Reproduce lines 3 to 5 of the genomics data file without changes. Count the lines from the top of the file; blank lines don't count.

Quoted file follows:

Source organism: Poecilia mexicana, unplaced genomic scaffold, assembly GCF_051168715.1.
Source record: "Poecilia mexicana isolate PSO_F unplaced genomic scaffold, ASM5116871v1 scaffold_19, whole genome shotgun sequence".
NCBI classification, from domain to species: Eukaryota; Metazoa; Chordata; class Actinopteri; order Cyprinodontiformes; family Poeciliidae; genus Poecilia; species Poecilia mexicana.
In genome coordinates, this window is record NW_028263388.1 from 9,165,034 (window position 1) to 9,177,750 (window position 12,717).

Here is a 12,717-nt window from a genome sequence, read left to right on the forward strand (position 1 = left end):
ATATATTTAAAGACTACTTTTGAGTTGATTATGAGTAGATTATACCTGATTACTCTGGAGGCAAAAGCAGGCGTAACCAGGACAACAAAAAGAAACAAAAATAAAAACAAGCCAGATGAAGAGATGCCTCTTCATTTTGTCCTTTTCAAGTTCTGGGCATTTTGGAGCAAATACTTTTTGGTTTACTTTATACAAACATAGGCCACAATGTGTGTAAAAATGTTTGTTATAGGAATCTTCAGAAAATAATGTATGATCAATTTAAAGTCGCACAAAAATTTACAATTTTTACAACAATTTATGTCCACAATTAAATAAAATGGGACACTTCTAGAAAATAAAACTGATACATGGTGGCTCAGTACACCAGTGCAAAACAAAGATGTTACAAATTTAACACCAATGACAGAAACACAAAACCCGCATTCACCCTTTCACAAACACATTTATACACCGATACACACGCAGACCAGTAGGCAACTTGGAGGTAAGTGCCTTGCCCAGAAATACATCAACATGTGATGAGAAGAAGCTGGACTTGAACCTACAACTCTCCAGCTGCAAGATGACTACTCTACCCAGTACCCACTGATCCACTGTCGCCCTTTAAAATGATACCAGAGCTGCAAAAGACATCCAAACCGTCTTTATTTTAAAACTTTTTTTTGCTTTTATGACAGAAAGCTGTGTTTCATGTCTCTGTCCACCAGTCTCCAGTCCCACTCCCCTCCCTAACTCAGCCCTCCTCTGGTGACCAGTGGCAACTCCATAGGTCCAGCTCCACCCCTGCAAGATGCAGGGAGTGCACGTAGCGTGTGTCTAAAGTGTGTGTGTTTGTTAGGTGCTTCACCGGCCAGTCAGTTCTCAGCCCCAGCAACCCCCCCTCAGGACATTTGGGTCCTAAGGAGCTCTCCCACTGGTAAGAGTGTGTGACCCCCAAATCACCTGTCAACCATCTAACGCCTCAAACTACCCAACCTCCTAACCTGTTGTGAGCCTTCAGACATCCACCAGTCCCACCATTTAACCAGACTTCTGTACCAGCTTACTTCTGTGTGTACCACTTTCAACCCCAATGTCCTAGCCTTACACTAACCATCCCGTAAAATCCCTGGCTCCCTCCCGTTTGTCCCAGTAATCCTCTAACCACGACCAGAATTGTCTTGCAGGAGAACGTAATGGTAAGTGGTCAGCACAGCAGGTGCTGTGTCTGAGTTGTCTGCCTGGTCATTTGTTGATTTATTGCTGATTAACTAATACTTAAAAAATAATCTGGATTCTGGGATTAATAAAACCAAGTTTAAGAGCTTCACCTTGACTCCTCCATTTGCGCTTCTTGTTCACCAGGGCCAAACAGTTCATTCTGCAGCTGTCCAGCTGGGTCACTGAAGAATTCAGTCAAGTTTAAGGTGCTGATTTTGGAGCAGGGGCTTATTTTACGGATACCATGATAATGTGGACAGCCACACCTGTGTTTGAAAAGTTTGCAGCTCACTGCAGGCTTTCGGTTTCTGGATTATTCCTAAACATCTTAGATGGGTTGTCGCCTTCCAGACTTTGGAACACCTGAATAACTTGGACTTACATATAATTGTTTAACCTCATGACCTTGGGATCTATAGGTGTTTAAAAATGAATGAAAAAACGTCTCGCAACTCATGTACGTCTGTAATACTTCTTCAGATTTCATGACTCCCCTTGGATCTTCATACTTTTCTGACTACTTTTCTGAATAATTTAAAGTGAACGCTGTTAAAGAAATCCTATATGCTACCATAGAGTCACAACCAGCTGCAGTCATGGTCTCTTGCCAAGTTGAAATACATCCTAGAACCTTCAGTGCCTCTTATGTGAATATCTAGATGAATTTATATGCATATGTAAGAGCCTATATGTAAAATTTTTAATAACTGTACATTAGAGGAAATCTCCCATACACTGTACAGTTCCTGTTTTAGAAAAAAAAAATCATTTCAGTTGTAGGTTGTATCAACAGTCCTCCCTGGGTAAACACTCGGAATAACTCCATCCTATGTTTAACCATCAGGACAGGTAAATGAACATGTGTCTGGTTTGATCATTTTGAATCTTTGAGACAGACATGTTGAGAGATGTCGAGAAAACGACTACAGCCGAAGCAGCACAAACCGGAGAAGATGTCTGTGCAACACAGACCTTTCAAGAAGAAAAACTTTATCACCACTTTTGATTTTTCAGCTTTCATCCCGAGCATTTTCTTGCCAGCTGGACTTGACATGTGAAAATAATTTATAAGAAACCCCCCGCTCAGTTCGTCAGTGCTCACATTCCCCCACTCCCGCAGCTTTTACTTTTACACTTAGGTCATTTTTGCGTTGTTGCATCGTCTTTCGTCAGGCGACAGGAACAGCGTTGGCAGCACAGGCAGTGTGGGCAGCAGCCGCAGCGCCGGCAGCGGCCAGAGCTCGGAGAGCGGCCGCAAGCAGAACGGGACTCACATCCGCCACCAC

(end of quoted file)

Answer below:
NCBI classification, from domain to species: Eukaryota; Metazoa; Chordata; class Actinopteri; order Cyprinodontiformes; family Poeciliidae; genus Poecilia; species Poecilia mexicana.
In genome coordinates, this window is record NW_028263388.1 from 9,165,034 (window position 1) to 9,177,750 (window position 12,717).

Here is a 12,717-nt window from a genome sequence, read left to right on the forward strand (position 1 = left end):